But if you want to deposit your cookies, do you have to apply the TCF protocol? We talked to Me Christophe Landat, co-founder of Axeptio and our official lawyer GetAvocat. He breaks down the advertising jargon for you.
“RTB” is an English acronym for real-time bidding. It’s programmatic advertising that works on the principle of auctioning impressions. It takes place in a few milliseconds.
We set up a system where the highest bid wins the opportunity to display their ad on the site visited by the user based on cookies previously deposited on their device.
Ultimately, RTB is unrestrained competition between advertisers to see who can display their ads to a user.
If I buy advertising space on Facebook Ads or Google Adwords or display these ads on my website, am I necessarily doing RTB or not?
When you use programmatic advertising, you can favor one method over another, and RTB is a way of doing programmatic advertising. It’s the automation, pushed to the extreme, of monetizing your digital inventory, based on the economic criteria you’ve defined. This system will be triggered based on the information collected beforehand.
And in fact, the way personal data is collected and cross-referenced may raise legal questions.
Now, let’s talk about the IAB. What exactly is the IAB? Please tell us more about what they do.
The IAB is a big organization. It’s the abbreviation for Interactive Advertising Bureau. It’s an international organization that brings together the players in online advertising.
Its role is to create binding standards for members (and not for everyone who doesn’t belong…) and make recommendations.
So the IAB creates standards for online advertising and tools that marketing and advertising players (who do a lot of business with data) can use to comply with advertising rules.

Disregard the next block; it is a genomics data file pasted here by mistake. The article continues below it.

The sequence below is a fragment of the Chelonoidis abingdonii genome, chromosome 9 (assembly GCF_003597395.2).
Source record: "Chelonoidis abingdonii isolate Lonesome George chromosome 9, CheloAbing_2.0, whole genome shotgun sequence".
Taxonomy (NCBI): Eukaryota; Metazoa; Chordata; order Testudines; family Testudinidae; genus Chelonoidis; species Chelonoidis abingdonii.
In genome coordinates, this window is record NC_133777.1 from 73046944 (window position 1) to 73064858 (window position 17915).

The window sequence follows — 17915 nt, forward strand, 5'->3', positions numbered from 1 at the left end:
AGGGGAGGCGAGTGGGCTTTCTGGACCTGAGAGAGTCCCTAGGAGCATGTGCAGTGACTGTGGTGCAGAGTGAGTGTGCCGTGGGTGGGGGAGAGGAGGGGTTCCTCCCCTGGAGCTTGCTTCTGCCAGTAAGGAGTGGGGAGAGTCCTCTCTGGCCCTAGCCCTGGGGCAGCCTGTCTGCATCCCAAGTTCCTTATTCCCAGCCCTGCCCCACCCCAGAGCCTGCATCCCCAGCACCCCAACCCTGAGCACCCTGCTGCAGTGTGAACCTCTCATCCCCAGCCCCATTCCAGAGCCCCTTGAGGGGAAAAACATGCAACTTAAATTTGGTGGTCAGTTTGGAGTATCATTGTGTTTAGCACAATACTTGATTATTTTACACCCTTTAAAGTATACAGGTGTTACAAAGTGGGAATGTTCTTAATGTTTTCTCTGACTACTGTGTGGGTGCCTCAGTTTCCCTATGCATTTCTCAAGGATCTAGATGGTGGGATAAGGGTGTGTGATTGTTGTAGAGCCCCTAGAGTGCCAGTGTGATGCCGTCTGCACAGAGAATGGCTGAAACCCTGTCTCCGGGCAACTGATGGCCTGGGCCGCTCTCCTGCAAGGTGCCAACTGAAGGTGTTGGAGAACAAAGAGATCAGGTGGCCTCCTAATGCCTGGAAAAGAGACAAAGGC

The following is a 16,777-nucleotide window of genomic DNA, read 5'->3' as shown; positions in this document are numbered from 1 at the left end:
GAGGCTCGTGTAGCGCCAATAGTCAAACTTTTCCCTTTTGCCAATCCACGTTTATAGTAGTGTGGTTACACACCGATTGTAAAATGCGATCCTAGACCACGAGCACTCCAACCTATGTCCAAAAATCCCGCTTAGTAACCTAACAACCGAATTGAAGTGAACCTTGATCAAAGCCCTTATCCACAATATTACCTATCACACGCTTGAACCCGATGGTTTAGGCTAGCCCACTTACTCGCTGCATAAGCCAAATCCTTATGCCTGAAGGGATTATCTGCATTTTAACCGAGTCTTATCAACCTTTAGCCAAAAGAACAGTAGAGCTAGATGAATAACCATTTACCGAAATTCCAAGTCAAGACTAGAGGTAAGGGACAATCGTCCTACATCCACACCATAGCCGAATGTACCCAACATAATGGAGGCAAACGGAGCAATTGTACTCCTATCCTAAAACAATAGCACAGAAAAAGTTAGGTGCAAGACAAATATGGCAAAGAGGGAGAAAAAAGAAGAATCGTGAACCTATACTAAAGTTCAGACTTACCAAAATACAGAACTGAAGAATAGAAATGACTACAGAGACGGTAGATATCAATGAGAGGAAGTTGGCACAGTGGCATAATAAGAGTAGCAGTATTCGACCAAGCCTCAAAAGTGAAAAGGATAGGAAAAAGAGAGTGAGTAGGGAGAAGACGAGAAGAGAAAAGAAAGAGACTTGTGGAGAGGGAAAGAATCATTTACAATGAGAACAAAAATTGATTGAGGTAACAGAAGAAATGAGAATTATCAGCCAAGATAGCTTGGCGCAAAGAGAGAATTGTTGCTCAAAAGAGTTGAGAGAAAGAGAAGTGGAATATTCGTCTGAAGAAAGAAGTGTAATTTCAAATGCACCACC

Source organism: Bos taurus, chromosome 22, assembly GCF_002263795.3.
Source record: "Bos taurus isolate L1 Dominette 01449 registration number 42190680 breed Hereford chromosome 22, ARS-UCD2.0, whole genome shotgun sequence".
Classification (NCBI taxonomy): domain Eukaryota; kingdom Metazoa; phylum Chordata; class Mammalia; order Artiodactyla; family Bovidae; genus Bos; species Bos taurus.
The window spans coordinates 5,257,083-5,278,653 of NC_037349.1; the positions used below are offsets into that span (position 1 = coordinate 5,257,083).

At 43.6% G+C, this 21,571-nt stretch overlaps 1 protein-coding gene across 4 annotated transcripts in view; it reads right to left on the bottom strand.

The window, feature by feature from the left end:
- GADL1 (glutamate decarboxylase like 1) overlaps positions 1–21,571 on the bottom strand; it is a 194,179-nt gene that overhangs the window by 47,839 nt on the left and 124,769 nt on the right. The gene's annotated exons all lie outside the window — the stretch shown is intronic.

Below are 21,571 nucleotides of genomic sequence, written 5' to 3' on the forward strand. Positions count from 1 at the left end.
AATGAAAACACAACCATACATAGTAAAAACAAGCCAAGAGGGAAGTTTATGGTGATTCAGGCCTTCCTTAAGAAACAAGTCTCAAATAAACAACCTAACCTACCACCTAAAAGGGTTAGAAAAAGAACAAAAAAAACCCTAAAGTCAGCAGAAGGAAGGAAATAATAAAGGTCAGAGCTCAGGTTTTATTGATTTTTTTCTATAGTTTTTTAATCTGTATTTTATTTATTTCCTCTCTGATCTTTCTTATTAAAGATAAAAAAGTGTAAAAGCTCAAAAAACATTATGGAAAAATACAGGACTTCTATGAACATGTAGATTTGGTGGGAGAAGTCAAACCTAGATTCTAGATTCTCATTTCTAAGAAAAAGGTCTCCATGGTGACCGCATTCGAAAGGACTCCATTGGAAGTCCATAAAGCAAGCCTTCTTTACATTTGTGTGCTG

This is done with a prism that is primarily focused on data collection. It’s a business-oriented orientation where we try to coexist legal constraints with economic imperatives. The IAB tries to strike the most acceptable compromise possible between these two issues, and it can be challenging.
There’s a desire to prioritize the business side, which inevitably involves reading the GDPR, which is specific to the IAB and can sometimes raise questions.
When you visit certain websites, you see that their cookie modules are designed similarly, giving the user various choices. These publishers apply the IAB’s TCF protocol. What is strict, and why have these publishers adopted this standard?
TCF stands for “Transparency and Consent Framework.” The IAB created it.
The TCF is nothing more than the definition of a configuration and a way of collecting consent through software. If you belong to the IAB and subscribe to the TCF standard, you must collect consent as the IAB requests. And no other way.
This is the primary concern with the TCF. One of the six foundations of data collection is often highlighted, which is that of legitimate interest provided for in Article 6.1.f of the GDPR.
A legal basis is required to collect data: there is six total. It can be done, for example, because the user consents, because the law allows it. Then there’s this “legitimate interests pursued by the controller.”
For me, this is a very clearly dangerous basis. Why? Because to be able to use it, you must first carry out an excellent analysis and balance the objectives of the data collector and the risks it poses to the rights of the people. The CNIL reminds us that “legitimate interests cannot, therefore, be considered as a legal basis “by default”: it requires, on the contrary, careful examination by the organization and the follow-up of a rigorous methodology.”
But where is this “careful examination” when you collect data on the fly without any prior analysis?
There is an opinion that was issued by the former G29 (and now CEPD – European Data Protection Board) on the notion of legitimate interests. This opinion is more than 70 pages long! And in this opinion, we were already questioning how to manage the idea of legitimate interests about appropriately protecting individuals’ fundamental rights and freedoms.
The current use of this basis is excessive. It’s unbalanced and dangerous for those who use it. Before the GDPR, we had case law with the precedent of company-sanctioned cookies (an economic interest in this case). However, we must assess the company’s interests, individuals’ rights, and honest expectations regarding collecting and processing data. We must find balance.